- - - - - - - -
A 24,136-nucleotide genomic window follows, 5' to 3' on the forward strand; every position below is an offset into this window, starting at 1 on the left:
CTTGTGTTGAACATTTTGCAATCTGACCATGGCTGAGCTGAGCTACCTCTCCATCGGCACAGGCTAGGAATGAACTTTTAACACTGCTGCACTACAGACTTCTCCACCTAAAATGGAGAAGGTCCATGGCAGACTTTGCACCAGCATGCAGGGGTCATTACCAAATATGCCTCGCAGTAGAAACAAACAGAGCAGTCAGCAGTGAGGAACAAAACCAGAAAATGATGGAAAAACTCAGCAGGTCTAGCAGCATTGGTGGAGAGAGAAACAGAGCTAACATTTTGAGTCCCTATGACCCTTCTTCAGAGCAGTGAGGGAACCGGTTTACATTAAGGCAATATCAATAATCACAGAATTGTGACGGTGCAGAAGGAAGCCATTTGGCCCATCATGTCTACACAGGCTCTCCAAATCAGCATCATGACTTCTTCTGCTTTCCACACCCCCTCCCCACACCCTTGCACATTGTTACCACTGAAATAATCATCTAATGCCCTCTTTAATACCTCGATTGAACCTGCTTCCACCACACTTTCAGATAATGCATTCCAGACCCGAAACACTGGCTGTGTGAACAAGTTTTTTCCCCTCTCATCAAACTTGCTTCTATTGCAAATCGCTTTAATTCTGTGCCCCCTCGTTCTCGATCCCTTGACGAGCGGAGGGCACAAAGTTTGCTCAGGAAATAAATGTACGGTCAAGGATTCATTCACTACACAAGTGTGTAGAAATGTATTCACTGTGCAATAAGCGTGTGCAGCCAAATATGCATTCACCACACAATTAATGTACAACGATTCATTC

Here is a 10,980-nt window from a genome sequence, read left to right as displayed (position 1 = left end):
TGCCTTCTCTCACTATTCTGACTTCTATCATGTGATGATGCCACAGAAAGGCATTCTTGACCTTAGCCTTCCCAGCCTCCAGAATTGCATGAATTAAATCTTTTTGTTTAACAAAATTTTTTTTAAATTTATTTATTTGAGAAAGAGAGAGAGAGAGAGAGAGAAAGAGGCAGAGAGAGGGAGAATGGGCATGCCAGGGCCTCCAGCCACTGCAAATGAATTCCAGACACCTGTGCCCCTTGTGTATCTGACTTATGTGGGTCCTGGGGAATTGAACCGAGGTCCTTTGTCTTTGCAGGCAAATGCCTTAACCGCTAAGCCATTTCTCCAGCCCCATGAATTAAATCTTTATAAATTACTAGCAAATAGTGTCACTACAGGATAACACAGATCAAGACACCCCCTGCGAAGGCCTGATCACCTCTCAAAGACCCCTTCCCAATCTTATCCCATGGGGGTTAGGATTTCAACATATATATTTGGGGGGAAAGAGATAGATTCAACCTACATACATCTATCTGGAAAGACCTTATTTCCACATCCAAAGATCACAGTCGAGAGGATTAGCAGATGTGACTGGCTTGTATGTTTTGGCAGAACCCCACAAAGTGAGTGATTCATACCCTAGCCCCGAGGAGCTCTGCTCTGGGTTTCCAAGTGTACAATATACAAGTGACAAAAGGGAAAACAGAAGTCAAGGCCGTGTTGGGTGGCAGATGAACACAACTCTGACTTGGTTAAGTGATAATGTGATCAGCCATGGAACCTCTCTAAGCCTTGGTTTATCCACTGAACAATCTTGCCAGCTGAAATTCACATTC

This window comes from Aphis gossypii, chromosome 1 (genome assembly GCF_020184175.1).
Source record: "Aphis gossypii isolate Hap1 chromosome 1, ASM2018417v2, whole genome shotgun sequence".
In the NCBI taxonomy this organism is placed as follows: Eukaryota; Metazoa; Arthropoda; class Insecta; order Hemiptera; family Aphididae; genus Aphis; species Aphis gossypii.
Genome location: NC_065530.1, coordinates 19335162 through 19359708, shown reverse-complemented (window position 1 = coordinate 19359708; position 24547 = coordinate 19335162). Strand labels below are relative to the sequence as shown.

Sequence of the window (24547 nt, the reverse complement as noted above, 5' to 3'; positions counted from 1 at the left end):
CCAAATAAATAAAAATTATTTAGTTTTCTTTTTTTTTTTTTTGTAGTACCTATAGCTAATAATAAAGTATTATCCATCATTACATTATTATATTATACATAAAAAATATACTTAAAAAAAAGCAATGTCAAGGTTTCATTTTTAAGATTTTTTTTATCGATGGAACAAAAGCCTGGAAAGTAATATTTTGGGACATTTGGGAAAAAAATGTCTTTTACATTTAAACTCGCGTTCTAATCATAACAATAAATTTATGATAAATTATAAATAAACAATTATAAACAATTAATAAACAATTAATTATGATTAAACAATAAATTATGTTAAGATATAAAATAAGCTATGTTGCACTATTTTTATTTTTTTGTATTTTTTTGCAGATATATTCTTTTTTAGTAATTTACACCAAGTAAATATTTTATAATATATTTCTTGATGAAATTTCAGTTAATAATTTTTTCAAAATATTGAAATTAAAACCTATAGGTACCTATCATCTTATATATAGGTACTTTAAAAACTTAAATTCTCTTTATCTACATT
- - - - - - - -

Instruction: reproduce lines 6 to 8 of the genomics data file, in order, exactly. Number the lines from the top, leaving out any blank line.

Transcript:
Source record: "Aphis gossypii isolate Hap1 chromosome 1, ASM2018417v2, whole genome shotgun sequence".
In the NCBI taxonomy this organism is placed as follows: Eukaryota; Metazoa; Arthropoda; class Insecta; order Hemiptera; family Aphididae; genus Aphis; species Aphis gossypii.
Genome location: NC_065530.1, coordinates 19335162 through 19359708, shown reverse-complemented (window position 1 = coordinate 19359708; position 24547 = coordinate 19335162). Strand labels below are relative to the sequence as shown.